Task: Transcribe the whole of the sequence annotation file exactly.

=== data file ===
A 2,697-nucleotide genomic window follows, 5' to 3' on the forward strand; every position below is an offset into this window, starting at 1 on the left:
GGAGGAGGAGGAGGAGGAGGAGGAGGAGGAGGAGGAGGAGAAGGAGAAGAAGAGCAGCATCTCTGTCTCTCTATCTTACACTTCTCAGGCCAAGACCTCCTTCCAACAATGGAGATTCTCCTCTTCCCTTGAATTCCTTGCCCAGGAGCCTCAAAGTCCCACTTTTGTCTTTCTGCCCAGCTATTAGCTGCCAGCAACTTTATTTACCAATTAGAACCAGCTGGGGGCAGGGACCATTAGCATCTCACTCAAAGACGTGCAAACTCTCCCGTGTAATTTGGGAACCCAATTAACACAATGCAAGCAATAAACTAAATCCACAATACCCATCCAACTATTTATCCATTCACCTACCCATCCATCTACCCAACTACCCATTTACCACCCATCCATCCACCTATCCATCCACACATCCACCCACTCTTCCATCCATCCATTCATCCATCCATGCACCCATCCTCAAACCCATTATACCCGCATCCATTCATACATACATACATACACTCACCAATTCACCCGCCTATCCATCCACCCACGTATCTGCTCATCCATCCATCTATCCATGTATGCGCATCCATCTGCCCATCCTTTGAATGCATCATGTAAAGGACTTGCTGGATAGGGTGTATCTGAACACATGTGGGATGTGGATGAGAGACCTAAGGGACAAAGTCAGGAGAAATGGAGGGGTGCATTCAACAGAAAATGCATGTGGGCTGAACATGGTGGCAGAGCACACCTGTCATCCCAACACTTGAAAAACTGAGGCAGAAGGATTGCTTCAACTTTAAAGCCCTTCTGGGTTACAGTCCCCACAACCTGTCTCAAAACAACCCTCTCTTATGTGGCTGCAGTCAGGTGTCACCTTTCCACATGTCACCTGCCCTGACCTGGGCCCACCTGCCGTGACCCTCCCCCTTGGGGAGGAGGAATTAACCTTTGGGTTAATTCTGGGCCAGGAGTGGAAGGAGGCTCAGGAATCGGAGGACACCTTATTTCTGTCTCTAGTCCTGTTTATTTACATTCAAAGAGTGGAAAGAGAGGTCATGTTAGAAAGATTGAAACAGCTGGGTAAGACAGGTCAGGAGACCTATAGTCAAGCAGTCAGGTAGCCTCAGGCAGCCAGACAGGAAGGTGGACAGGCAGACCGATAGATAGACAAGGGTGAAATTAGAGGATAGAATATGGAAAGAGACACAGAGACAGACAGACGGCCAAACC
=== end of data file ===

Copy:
A 2,697-nucleotide genomic window follows, 5' to 3' on the forward strand; every position below is an offset into this window, starting at 1 on the left:
GGAGGAGGAGGAGGAGGAGGAGGAGGAGGAGGAGGAGGAGAAGGAGAAGAAGAGCAGCATCTCTGTCTCTCTATCTTACACTTCTCAGGCCAAGACCTCCTTCCAACAATGGAGATTCTCCTCTTCCCTTGAATTCCTTGCCCAGGAGCCTCAAAGTCCCACTTTTGTCTTTCTGCCCAGCTATTAGCTGCCAGCAACTTTATTTACCAATTAGAACCAGCTGGGGGCAGGGACCATTAGCATCTCACTCAAAGACGTGCAAACTCTCCCGTGTAATTTGGGAACCCAATTAACACAATGCAAGCAATAAACTAAATCCACAATACCCATCCAACTATTTATCCATTCACCTACCCATCCATCTACCCAACTACCCATTTACCACCCATCCATCCACCTATCCATCCACACATCCACCCACTCTTCCATCCATCCATTCATCCATCCATGCACCCATCCTCAAACCCATTATACCCGCATCCATTCATACATACATACATACACTCACCAATTCACCCGCCTATCCATCCACCCACGTATCTGCTCATCCATCCATCTATCCATGTATGCGCATCCATCTGCCCATCCTTTGAATGCATCATGTAAAGGACTTGCTGGATAGGGTGTATCTGAACACATGTGGGATGTGGATGAGAGACCTAAGGGACAAAGTCAGGAGAAATGGAGGGGTGCATTCAACAGAAAATGCATGTGGGCTGAACATGGTGGCAGAGCACACCTGTCATCCCAACACTTGAAAAACTGAGGCAGAAGGATTGCTTCAACTTTAAAGCCCTTCTGGGTTACAGTCCCCACAACCTGTCTCAAAACAACCCTCTCTTATGTGGCTGCAGTCAGGTGTCACCTTTCCACATGTCACCTGCCCTGACCTGGGCCCACCTGCCGTGACCCTCCCCCTTGGGGAGGAGGAATTAACCTTTGGGTTAATTCTGGGCCAGGAGTGGAAGGAGGCTCAGGAATCGGAGGACACCTTATTTCTGTCTCTAGTCCTGTTTATTTACATTCAAAGAGTGGAAAGAGAGGTCATGTTAGAAAGATTGAAACAGCTGGGTAAGACAGGTCAGGAGACCTATAGTCAAGCAGTCAGGTAGCCTCAGGCAGCCAGACAGGAAGGTGGACAGGCAGACCGATAGATAGACAAGGGTGAAATTAGAGGATAGAATATGGAAAGAGACACAGAGACAGACAGACGGCCAAACC